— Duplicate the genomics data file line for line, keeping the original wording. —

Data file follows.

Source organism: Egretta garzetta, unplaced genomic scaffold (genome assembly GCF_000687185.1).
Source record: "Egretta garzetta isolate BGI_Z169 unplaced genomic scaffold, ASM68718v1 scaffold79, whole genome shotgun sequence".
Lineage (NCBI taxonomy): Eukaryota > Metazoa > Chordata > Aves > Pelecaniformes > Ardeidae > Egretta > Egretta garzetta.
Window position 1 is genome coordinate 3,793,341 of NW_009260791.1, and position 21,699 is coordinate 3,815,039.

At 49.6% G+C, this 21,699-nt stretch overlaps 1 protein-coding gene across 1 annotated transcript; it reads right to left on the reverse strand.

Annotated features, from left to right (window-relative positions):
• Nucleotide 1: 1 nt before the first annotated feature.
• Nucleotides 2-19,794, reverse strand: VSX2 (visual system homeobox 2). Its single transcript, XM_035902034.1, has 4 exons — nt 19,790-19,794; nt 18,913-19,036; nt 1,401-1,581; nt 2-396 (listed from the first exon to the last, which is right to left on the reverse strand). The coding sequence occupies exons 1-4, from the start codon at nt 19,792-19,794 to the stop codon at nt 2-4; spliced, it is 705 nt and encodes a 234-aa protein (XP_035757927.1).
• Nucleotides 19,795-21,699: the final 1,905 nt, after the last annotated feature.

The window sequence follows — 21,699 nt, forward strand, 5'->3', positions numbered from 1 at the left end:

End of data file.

Source organism: Egretta garzetta, unplaced genomic scaffold (genome assembly GCF_000687185.1).
Source record: "Egretta garzetta isolate BGI_Z169 unplaced genomic scaffold, ASM68718v1 scaffold79, whole genome shotgun sequence".
Lineage (NCBI taxonomy): Eukaryota > Metazoa > Chordata > Aves > Pelecaniformes > Ardeidae > Egretta > Egretta garzetta.
Window position 1 is genome coordinate 3,793,341 of NW_009260791.1, and position 21,699 is coordinate 3,815,039.

At 49.6% G+C, this 21,699-nt stretch overlaps 1 protein-coding gene across 1 annotated transcript; it reads right to left on the reverse strand.

Annotated features, from left to right (window-relative positions):
• Nucleotide 1: 1 nt before the first annotated feature.
• Nucleotides 2-19,794, reverse strand: VSX2 (visual system homeobox 2). Its single transcript, XM_035902034.1, has 4 exons — nt 19,790-19,794; nt 18,913-19,036; nt 1,401-1,581; nt 2-396 (listed from the first exon to the last, which is right to left on the reverse strand). The coding sequence occupies exons 1-4, from the start codon at nt 19,792-19,794 to the stop codon at nt 2-4; spliced, it is 705 nt and encodes a 234-aa protein (XP_035757927.1).
• Nucleotides 19,795-21,699: the final 1,905 nt, after the last annotated feature.

The window sequence follows — 21,699 nt, forward strand, 5'->3', positions numbered from 1 at the left end: